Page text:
RENT in Nairobi fell marginally in the last quarter of 2015, indicating a rare reprieve for residents, a report by HassConsult indicates.
Rent prices fell by an average 0.1 per cent compared to the July to September 2015 period.
HassConsult attributed the quarter-on-quarter drop to an oversupply of new properties, especially apartments whose rent declined by the highest margin of 2.3 per cent.
Residents seeking to buy homes for their families or letting, however, continued to pay more in the last quarter of 2015 after asking prices rose by 3.6 per cent quarter-on-quarter. The sales prices for residential property has been rising steadily since the last quarter of 2013.
According to the report, apartments made up 59.6 per cent of rental market in December – five times more than maisonettes and town houses combined.
HassConsult linked the oversupply of apartments to scarcity and increases in land prices that have forced developers to build high-density units to maximise land use.
That has however eroded total returns for investors, which dropped to 20.34 per cent in December from 23.99 per cent in August, the report says. Semi-detached houses generated highest returns at 26.11 per cent.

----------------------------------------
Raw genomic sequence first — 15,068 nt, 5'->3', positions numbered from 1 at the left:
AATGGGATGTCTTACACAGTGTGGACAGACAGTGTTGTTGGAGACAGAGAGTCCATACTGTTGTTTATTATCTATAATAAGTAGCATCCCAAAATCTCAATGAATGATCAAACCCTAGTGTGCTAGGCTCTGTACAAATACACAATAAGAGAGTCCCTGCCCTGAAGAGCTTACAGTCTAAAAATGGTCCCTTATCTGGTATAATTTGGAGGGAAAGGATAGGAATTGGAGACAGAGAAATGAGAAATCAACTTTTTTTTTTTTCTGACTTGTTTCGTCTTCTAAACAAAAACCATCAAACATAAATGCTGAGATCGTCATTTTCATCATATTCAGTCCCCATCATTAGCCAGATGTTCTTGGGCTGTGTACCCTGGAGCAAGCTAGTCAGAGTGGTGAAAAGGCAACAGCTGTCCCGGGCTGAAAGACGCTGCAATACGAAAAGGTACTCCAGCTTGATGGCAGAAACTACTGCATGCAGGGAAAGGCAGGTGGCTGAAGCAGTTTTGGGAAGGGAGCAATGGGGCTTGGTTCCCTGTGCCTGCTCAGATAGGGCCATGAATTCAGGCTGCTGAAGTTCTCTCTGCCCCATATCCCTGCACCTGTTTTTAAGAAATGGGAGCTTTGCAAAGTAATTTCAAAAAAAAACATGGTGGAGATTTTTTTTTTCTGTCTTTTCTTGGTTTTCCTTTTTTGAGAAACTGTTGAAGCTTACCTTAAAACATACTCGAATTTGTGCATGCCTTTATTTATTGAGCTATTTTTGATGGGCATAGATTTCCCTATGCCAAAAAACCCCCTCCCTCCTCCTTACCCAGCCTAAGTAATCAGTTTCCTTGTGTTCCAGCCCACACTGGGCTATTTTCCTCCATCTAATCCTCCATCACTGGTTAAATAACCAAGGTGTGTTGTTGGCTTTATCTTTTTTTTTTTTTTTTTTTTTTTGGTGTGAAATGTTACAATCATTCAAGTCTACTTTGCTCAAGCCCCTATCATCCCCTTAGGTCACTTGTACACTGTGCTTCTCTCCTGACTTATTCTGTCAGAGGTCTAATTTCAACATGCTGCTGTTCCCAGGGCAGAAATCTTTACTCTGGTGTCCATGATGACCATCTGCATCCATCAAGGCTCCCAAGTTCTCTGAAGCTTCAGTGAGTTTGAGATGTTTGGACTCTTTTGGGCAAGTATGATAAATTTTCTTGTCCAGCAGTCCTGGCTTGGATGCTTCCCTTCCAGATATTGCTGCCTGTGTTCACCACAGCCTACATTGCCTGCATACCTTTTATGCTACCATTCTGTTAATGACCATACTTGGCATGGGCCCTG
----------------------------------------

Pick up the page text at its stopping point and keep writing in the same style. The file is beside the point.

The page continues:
Rental yield, which does not factor in price increment, for apartments dropped to 6.29 per cent in the year to last December compared with 7.14 per cent the year before. Upper Hill posted the highest yield at 7.8 per cent, with rental prices tripling in the last three years due to high demand arising from its growing status as a business hub.
“Most of the apartments built two years ago are now reaching the market as complete property ready for rental since they are usually sold off-plan,” HassConsult research and marketing chief Sakina Hassanali said. “So whatever was built two years ago was being oversupplied (in the last quarter of 2015).”
Notable drop in rent was in Ridgeways at 2.8 per cent quarter-on-quarter, while Parklands posted a 2.4 per cent decline in sales prices.
Compared to the previous year, rent in December was 5.4 per cent higher while sales price rose 9.6 per cent.
Areas that experienced highest rental growth include Mlolongo and Ngong at 17.7 and 4.6 per cent year-on-year.
In sales, Athi River posted the highest growth at 18.8 per cent. It was followed by Karen, Kiambu, Loresho, Langata, Kiserian and Limuru at 17.3, 13.7, 12.8, 12.8, 12.3 and 11.1 per cent, respectively.
A report by Knight Frank Kenya published on September 28 indicated rent for prime retail and commercial office space was stable at $21(Sh2,210 under the then prevailing exchange rates) per square metre a month, in the first half of last year. Knight Frank had attributed this to “reduced demand from government agencies and downsizing of operations by multinationals”.
“This year, rentals may increase because of taxes ... but sales prices will continue to increase marginally,” Hassanali said. “The fact that sales prices are always increasing shows it is a healthy property market.”